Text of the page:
NJOD Learning Community Sponsors New Event:
“Learning Day 2014: Bridging the Gap between Academics and Practitioners”
By Regina Lind
I went to graduate school with someone who has turned out to be one of my closest friends. We pursued our Masters in Industrial/Organizational Psychology, a field that offers both science and practice, a duality that attracts many of us to study it. My friend and I exemplify the two faces of the discipline as he became a professor and researcher while I became a practitioner.
Over the years, we have often debated the merits of our chosen paths, at times embodying the great divide between those who research OD and those who practice it in applied settings. I’ll accuse him of holding court in his ivory tower, publishing research that has little applicability to the “real world,” while he argues that I’m a slave to the clients I serve, diluting the research until it bears little resemblance to the science and theory upon which it was based.
This debate is what spurred my interest in joining NJOD’s Education Team. This team was formed to explore how NJOD can involve academics in our practitioner community, and create mutually beneficial opportunities for partnership. Initial activities focused on identifying local (NJ, NYC) professors who were interested in developing ways for academia and practice to collaborate. Once the Education Team identified an initial group of researchers, the idea was born to host a “Learning Day”, a one-day conference to create a shared, mutually-respectful space for researchers to highlight their science, and practitioners to illustrate the theory’s relevance in the workplace.
Learning Day 2014 featured joint academic/practitioner panels on topics such as Engagement, Leadership, and Global Talent Management. Each session included an academic who presented the latest theories in the field, often including the academic’s own research, and practitioners who shared their experiences with the topic in business settings. This juxtaposition sought to showcase the intersection points between research and practice, rather than any of the antagonism often depicted (see Rynes, 2007). “Our goal in pioneering this program was to explore ways by which academia and practice can better understand each other’s work, and tackle today’s toughest organizational challenges. There are opportunities to connect research data, trends, and theories to the complex real-world dilemmas that Corporate America faces on a daily basis. Together, with distinct voices in the same conversation, we are able to quickly uncover clear, sound solutions for those burning issues,” says Tara Seager, President of the NJOD Learning Community.
Professors participated from New Jersey and New York-based Universities with HRM and Organizational Psychology programs such as Rutgers, and Montclair State University. Practitioners represented many industries, including pharma and consumer products.
In addition to the topical sessions, the event opened with an interactive keynote address by Dr. Michael Horne (Genentech) and Dr. David Jamieson (American University). As Dr. Horne and Dr. Jamieson described, practitioners often see researchers as facing academic pressure to publish which fuels a focus on theoretical relevance rather than real-world applicability. Conversely, academics think practitioners lack the sophistication to interpret the science, and water down the rigor to a point where researchers lament the loss of the essential findings. Given this potential dynamic, the Learning Day challenge was to craft a shared space that cultivated synergy between research and practice. Academics were encouraged to make the research accessible, while the practitioners were tasked with demonstrating how the theory can be relevant to what they see in the workplace.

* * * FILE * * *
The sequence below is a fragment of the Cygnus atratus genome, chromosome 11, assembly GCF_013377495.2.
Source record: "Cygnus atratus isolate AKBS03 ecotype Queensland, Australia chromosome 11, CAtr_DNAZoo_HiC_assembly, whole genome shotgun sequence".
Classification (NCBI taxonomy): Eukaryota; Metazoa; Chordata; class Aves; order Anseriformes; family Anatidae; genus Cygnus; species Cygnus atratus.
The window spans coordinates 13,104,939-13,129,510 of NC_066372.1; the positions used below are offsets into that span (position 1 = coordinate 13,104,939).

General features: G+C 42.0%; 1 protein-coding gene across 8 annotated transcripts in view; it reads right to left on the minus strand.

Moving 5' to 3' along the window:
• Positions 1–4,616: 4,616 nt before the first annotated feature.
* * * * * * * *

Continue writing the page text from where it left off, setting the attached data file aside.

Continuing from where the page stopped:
Learning Day closed with an Open Space experience for all attendees, during which participants suggested and then explored topics of personal interest in organic, fluid small groups.
Although this was an inaugural event, the attendance exceeded the Education Team’s expectations. Feedback to the Board from attendees was overwhelmingly positive. Dr. Lilian Abrams, Chair of the Education Team, reports “I am extremely pleased by the great enthusiasm shown by attendees to learn more from each other. Now we need to continue to build and strengthen the partnerships, and find new ways to continue to benefit each other’s work".
Given Learning Day 2014’s success, the Education Team continues to pursue the partnership between local academicians and those who practice in applied settings. Areas of potential exploration include matching researchers and companies, internships, forums for faculty to discuss research findings, and vehicles for practitioners to inform academic program offerings and curricula. Tara adds, “I could not be more pleased by the level of partnership and candid conversation that this program has started, we are truly excited to continue to explore working together to co-create an amazing future for OD professionals”.
As for my friend and I, well, we both attended Learning Day. While we aspire to do a better job of respecting each other’s specialties, I’m not sure we’re ready to completely let go of the debate!
Regina Lind is Vice President, Organization Effectiveness at Viacom Inc., and a member of the NJOD Education Team.
If you have additional ideas to share on this topic, the NJOD Education team would love to hear from you, please contact email@example.com.
Rynes, S. L., Gulik, T. L., & Brown, K. G. 2007. The very separate worlds of academic and practitioner periodicals in human resource management: Implications for evidence-based management. Academy of Management Journal, 50: 987–1008.